Is Decking Hard To Maintain?

By now you know that composite decking requires little care which means that this section is intended for those who have wood decking fitted, which incidentally is also the most popular type of decking in the UK.

Wood decking maintenance takes just a few minutes and revolves around regular cleaning. The more frequent you clean the wood, the less time it will take next time around. Start by making sure that the decking surface is free of any clutter, obstacles and garden furniture. When doing so, do not drag furniture on the surface of the wood as it might scratch the wood. Using a stiff broom brush the area to get rid of any dirt which has accumulated over time. If you have a jet washer wash the wood ensuring that you cover every plank and every edge. Now that the decking is completely clean, you will need to treat the wood. The best result is achieved by using decking oil, which will seal the wood by penetrating the surface leaving a natural looking finish.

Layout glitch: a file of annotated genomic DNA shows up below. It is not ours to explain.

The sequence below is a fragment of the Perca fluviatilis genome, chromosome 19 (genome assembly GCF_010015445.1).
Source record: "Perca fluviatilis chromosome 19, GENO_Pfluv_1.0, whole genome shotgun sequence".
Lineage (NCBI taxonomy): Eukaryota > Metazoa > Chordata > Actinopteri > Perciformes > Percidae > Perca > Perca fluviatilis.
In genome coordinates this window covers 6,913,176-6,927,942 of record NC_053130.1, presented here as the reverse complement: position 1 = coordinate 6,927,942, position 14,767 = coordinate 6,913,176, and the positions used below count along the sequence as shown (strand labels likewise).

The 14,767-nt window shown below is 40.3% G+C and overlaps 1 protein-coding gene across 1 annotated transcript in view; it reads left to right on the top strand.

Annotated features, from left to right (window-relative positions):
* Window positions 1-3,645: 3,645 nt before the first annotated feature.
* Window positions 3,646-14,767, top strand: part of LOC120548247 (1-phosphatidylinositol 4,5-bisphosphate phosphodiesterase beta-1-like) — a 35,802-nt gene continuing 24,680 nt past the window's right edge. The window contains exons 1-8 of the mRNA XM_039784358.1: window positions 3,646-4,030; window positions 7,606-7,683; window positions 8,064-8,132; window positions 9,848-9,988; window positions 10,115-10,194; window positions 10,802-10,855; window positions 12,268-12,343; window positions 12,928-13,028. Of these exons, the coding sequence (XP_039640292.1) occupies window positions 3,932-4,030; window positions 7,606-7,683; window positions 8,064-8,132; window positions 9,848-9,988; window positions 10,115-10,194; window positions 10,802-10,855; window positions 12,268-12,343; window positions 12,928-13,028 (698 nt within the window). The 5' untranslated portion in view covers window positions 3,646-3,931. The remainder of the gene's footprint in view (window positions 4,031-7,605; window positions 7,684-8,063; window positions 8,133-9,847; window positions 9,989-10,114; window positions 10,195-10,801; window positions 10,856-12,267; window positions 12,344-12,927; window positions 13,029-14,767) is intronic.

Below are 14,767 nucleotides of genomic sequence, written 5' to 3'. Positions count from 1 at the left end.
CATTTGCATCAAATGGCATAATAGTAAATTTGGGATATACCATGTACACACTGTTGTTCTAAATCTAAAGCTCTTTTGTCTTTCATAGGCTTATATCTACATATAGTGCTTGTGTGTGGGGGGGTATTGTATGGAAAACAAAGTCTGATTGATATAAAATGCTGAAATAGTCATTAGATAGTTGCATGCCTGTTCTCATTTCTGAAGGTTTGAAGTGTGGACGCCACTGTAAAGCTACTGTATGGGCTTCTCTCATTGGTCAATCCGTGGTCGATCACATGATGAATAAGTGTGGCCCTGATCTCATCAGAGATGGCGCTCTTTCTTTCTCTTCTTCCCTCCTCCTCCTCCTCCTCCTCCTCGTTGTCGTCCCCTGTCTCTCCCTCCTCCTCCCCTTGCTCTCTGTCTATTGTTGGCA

Bonus tip – After the winter months, the surface might contain stains from debris, food or any other material. To remove these stains, use soda crystals in conjunction with warm water. Spray warm (not boiling!) water on the surface of the deck and then spray soda crystals. Allow the deck to dry naturally and wash away using a jet wash. This treatment will do wonders and is often cheaper compared to commercial cleaning solution.

If you are considering fitting garden decking, talk to Gardenproud. There are almost endless combinations and very few limitations when using decking, which is why you will benefit from a professional service.

Article kindly provided by Wood and Beyond, vendors of wood products, from solid wood flooring to engineered wood flooring.